So this woman, Lenore Skenazy comes on the radio this week with talk show host Dennis Prager, and they’re talking about the insanity of government, health professionals and other lunatic fringes whose mission is either to suck all of the joy of a kid’s life, wrap them in a cocoon of bubble wrap, or turn us parents into bigger idiots than we already are. I probably wouldn’t have remembered any of it except that Ms. Skenazy’s website is called Free-Range Kids, which stuck in my otherwise porous brain. That and the fact my kids used to shit sand every time we went to the beach. Both of them survived to adulthood, and while I escaped spousal and government punishment, I did deal with some pretty heavy diapers.
Anyway, the whole exchange made me think back upon my own childhood and the guiding lessons I learned through experience. Importantly, a little wisdom I learned when I was fourteen from Ms. Maggie.
Like most folks my generation, I could write a book on the “abuse” we took from our parents. The cars didn’t always have seat belts, much less child seats. Our parents smoked in the car…with the windows up. Air condition in the car, when it worked, was a luxury. If felt carsick, they stopped the car, I took off running down some dark alley to avoid barfing in public, and they didn’t call in a missing child report when I didn’t come back to the car in 5 minutes. If we stopped at some rest area out in the styx to have a picnic, they sent me into the filthy bathrooms barefoot and alone, let me eat my picnic in the sun with no sunscreen whilst drinking a Coke with yellow jackets buzzing around the lip of the can, and eating off a picnic table cleaned only by rain and ants. And that was just the car. If I think about the hazards like bicycles, the woods, any type of water, strangers, etc.; well, like I said, every kid of my generation could probably write the same book.
But this is really about Ms. Maggie and the two lessons she taught me when I was fourteen. Ms. Maggie gave me my first job as a junior counselor at Camp Grasshopper, a day camp operating in the sunny southern city of Atlanta, Georgia. About a week before camp started, we had a couple of days of training to learn the camp songs and what activities we would be leading, what the kids’ schedules would be, and the two important safety notices by which I would come to raise my kids.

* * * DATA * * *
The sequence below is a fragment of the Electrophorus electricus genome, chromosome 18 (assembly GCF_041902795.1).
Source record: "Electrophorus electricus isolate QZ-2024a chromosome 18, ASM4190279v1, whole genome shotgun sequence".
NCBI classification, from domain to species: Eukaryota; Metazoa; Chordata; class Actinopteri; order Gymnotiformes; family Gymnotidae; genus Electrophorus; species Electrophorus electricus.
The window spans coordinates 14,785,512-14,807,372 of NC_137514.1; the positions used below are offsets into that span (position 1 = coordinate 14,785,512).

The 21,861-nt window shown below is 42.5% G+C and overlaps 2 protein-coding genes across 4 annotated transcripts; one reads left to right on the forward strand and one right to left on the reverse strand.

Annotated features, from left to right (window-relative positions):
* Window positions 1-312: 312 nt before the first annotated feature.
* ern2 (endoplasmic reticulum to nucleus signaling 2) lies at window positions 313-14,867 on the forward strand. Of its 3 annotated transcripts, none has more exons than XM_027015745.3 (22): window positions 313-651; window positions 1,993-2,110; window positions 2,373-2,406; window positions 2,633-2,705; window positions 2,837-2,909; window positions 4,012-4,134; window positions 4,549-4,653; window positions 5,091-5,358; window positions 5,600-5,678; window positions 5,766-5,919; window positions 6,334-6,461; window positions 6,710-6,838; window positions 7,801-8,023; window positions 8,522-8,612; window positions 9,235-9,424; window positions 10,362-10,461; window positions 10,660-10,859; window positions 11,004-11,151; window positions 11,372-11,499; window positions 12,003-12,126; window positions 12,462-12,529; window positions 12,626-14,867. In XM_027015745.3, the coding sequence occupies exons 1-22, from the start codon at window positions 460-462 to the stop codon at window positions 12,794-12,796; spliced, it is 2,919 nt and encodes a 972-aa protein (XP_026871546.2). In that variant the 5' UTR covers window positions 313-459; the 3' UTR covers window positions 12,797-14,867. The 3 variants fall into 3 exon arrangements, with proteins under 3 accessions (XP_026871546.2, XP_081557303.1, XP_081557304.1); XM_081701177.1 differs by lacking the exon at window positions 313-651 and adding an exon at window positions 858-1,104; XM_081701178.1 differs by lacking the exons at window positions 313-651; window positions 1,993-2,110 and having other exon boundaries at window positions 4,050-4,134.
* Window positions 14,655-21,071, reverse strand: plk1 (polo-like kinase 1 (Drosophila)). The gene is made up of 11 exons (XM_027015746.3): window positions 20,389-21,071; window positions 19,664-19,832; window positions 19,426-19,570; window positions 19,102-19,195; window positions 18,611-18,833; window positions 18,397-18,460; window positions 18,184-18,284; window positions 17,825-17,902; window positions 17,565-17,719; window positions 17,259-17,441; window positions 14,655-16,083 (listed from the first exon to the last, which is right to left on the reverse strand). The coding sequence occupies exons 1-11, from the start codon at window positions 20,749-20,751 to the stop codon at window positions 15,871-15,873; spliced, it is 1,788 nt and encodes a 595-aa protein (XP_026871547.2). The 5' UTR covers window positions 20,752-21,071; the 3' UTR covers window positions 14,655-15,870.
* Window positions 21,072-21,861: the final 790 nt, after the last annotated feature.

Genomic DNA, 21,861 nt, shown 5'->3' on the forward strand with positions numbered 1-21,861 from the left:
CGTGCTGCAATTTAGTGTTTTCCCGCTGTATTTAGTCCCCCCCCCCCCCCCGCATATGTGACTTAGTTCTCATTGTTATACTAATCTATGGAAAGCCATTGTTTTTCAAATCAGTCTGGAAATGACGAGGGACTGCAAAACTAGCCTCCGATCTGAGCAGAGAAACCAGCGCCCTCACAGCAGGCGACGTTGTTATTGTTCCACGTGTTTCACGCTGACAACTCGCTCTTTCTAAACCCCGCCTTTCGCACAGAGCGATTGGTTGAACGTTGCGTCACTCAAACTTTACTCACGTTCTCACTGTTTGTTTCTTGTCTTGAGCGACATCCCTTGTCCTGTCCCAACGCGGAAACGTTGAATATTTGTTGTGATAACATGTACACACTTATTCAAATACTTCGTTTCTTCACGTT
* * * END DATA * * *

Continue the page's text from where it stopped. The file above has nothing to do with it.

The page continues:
The first was this. Never help a kid climb up something (like a jungle gym or any other play structure). If they can get up there on their own, they can figure out how to get down on their own. If they need your help climbing, then they have no business up there in the first place. A blinding flash of common sense, right? But a great lesson in standing down that helped my kids gain self confidence, set goals for themselves, push their boundaries, learn how to stand on their own and fall down on their own. My mom certainly didn’t have Ms. Maggie, but every pair of long pants I owned had patches on them, and my knees are scarred to this day. I suppose my Mom somehow knew this rule and allowed me to be a free range kid.
The second rule Ms. Maggie taught me was this: Hot dogs can basically be eaten frozen. The kids brought their own sack lunches every day but the last day of camp. On the last day each counselor would march their assigned campers through the blistering hot sun, across the itchy field and into the woods for a cookout to celebrate a great week of camp. Once at our “campsite” we would make a fire, roast hot dogs on sticks, make s’mores and basically have a big’ol time. There was no safety instructions related being careful in the broiling sun, the danger of sharp sticks, matches, keeping the kids from being roasted alive in the fire, ground attacks by chiggers, trudging through poison ivy, eating cooked marsh mellows that might fall on the ground, or keeping the kids hydrated. The counselors were all pretty smart, and I suppose Ms. Maggie figured we all had plenty of common sense or they wouldn’t have hired us. What we did not know however, is that the average attention span of a five-year-old is about thirty seconds, and that was about how much time a five-year is willing to hold a compressed tube of snouts, ears, butts, tails and other associated chemicals impaled upon a sharp stick over a camp fire. Hot dogs, as it turns out are basically pre-cooked. This wisdom enabled us to focus on sharp sticks turned into sharp swords in the hands of five-year-olds rather than worry about the dangers of feeding them raw pork parts.
Thanks to these two rules and Ms. Maggie, I can happily report my children never died from uncooked pork or from playing on a playground. And they never died on my wife’s watch either. I can’t say my kids were truly “free-range” as the electric collars did a pretty good job of keeping them in the yard. Other than that though, they had a pretty long leash.